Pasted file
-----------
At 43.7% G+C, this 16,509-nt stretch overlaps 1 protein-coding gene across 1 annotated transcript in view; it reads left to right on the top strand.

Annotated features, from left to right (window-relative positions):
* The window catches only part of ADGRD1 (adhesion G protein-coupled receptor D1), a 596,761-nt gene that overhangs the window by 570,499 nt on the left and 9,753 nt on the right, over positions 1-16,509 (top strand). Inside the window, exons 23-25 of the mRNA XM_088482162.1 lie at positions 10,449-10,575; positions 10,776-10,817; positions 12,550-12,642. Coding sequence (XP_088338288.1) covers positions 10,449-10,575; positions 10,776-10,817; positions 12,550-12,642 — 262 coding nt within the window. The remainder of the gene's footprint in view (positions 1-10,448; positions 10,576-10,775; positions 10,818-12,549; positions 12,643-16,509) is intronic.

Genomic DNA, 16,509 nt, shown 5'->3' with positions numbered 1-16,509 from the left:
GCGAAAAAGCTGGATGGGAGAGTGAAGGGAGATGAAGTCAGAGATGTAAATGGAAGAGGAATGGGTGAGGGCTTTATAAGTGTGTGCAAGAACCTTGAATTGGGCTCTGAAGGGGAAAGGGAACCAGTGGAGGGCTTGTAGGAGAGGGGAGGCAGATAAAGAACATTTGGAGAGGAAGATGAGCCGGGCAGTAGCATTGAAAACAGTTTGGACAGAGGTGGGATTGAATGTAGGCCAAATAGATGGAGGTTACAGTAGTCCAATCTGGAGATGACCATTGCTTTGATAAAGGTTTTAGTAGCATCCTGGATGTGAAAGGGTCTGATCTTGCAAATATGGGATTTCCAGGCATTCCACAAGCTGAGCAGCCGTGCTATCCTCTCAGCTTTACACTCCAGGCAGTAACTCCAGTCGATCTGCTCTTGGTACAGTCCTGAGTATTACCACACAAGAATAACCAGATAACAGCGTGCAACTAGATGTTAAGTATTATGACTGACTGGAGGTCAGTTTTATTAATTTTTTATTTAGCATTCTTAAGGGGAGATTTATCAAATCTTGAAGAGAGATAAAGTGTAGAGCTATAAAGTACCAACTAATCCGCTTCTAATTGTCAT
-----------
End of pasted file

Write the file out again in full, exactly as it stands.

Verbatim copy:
At 43.7% G+C, this 16,509-nt stretch overlaps 1 protein-coding gene across 1 annotated transcript in view; it reads left to right on the top strand.

Annotated features, from left to right (window-relative positions):
* The window catches only part of ADGRD1 (adhesion G protein-coupled receptor D1), a 596,761-nt gene that overhangs the window by 570,499 nt on the left and 9,753 nt on the right, over positions 1-16,509 (top strand). Inside the window, exons 23-25 of the mRNA XM_088482162.1 lie at positions 10,449-10,575; positions 10,776-10,817; positions 12,550-12,642. Coding sequence (XP_088338288.1) covers positions 10,449-10,575; positions 10,776-10,817; positions 12,550-12,642 — 262 coding nt within the window. The remainder of the gene's footprint in view (positions 1-10,448; positions 10,576-10,775; positions 10,818-12,549; positions 12,643-16,509) is intronic.

Genomic DNA, 16,509 nt, shown 5'->3' with positions numbered 1-16,509 from the left:
GCGAAAAAGCTGGATGGGAGAGTGAAGGGAGATGAAGTCAGAGATGTAAATGGAAGAGGAATGGGTGAGGGCTTTATAAGTGTGTGCAAGAACCTTGAATTGGGCTCTGAAGGGGAAAGGGAACCAGTGGAGGGCTTGTAGGAGAGGGGAGGCAGATAAAGAACATTTGGAGAGGAAGATGAGCCGGGCAGTAGCATTGAAAACAGTTTGGACAGAGGTGGGATTGAATGTAGGCCAAATAGATGGAGGTTACAGTAGTCCAATCTGGAGATGACCATTGCTTTGATAAAGGTTTTAGTAGCATCCTGGATGTGAAAGGGTCTGATCTTGCAAATATGGGATTTCCAGGCATTCCACAAGCTGAGCAGCCGTGCTATCCTCTCAGCTTTACACTCCAGGCAGTAACTCCAGTCGATCTGCTCTTGGTACAGTCCTGAGTATTACCACACAAGAATAACCAGATAACAGCGTGCAACTAGATGTTAAGTATTATGACTGACTGGAGGTCAGTTTTATTAATTTTTTATTTAGCATTCTTAAGGGGAGATTTATCAAATCTTGAAGAGAGATAAAGTGTAGAGCTATAAAGTACCAACTAATCCGCTTCTAATTGTCAT